No review of this entertaining production would be complete without mention of a young player whose only flaw was a lack of singing roles. He can dance, he can act and man, oh man, can he sing! High school junior, Steven Sobzak must not be missed. The moment this young man stepped into his part in Sixteen Going On Seventeen, I glanced at Karen, she glanced at me, we both said, "Wow!" then turned back quickly to catch every delicious note. Keep an eye on Sobzak, his future is bright.

An inconsistent sound system was the only bump in the road of this otherwise seamless production. (It's nearly a three-hour affair; yet we only noticed this after the final notes died.) Maria's mike, in particular, annoyingly cut in and out throughout ACT I. I question the decision to employ those thin, black, voice-activated microphones you see in so many high-end concert productions these days. They offer freedom from microphone stands and hand-held devices, but in this production, their performance was spotty, at best. Beyond this, there's also the distraction of a black wand taped to the right cheek of the singers, even winsome little Madellyn Joly as Gretl. Seems there might be a better way to project those fine voices to the farthest corners. But that's almost nit-picking.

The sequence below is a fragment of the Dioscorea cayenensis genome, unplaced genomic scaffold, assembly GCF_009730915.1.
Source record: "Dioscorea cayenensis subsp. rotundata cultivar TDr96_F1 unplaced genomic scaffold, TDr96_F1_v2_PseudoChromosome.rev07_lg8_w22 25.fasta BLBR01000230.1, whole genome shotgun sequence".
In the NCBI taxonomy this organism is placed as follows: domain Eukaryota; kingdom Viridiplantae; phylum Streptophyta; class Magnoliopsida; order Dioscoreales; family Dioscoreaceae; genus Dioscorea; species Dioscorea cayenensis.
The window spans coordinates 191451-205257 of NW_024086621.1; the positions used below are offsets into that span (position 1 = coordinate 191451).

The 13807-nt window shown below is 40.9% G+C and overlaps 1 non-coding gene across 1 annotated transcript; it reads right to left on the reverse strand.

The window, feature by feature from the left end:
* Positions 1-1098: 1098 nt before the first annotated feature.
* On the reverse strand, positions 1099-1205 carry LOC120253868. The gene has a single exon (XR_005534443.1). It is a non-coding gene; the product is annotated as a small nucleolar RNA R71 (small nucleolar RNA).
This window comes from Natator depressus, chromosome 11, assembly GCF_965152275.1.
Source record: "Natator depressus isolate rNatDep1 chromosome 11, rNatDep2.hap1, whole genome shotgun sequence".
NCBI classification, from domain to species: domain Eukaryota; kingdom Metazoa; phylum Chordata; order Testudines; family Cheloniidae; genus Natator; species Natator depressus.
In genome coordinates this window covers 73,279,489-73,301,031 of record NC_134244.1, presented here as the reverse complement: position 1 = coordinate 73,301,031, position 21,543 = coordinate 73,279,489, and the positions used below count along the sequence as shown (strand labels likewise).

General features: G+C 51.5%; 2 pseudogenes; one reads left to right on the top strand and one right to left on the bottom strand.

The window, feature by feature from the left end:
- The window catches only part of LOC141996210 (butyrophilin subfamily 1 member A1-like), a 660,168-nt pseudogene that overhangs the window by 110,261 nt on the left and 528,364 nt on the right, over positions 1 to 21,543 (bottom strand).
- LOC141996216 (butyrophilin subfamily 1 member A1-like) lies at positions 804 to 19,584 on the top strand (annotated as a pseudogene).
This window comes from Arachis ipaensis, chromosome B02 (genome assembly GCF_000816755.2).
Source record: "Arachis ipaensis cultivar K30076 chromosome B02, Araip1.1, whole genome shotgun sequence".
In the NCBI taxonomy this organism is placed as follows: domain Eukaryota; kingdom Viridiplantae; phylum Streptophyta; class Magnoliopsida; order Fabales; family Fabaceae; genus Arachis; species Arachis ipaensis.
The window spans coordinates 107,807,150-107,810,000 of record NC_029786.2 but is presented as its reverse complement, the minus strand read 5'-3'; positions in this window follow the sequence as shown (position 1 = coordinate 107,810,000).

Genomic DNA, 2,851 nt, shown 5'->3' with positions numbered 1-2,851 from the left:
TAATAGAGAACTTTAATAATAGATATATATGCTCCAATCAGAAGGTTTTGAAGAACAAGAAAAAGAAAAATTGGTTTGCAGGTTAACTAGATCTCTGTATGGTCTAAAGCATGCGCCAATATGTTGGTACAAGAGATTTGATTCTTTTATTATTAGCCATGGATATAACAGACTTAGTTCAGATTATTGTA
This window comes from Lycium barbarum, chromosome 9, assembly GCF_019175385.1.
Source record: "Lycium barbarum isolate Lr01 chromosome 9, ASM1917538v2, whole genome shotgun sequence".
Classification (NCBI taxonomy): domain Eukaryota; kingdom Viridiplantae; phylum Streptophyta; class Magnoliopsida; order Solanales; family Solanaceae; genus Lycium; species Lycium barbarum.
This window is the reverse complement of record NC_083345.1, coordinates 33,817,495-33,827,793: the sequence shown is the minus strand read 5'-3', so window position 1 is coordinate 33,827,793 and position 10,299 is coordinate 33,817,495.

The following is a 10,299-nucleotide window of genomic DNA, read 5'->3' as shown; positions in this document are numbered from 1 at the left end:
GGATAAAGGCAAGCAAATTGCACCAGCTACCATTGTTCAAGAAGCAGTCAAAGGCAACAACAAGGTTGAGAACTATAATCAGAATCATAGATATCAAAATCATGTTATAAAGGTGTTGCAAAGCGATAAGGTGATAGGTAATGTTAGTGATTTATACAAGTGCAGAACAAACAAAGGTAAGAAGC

How many millions of kids learned the basics of musical scales by singing Do-Re-Mi? Perhaps there's no more reliable measure of Sound of Music's greatness than this. Maria sings, "When you know the notes to sing, you can sing most anything!" No one composer or collaboration ever did it better than Rodgers and Hammerstein and they were at their best in Sound of Music. I guess there are a lot more saps in this world than my friend ever imagined.

Thanks to the Douglas Morrison Theatre troupe, Tri-City area saps can savor the enchantment all over again in a comfy, intimate setting tucked into a bend of Castro Valley Creek off Crescent Drive in Hayward. You won't be disappointed!

Sound of Music
Douglas Morrison Theatre
22311 North Third Street, Hayward
Thursdays, Fridays, Saturdays, 8 p.m.
Sunday matinees, 2 p.m.
Through October 29.

For more information, call (510) 881-6777, or visit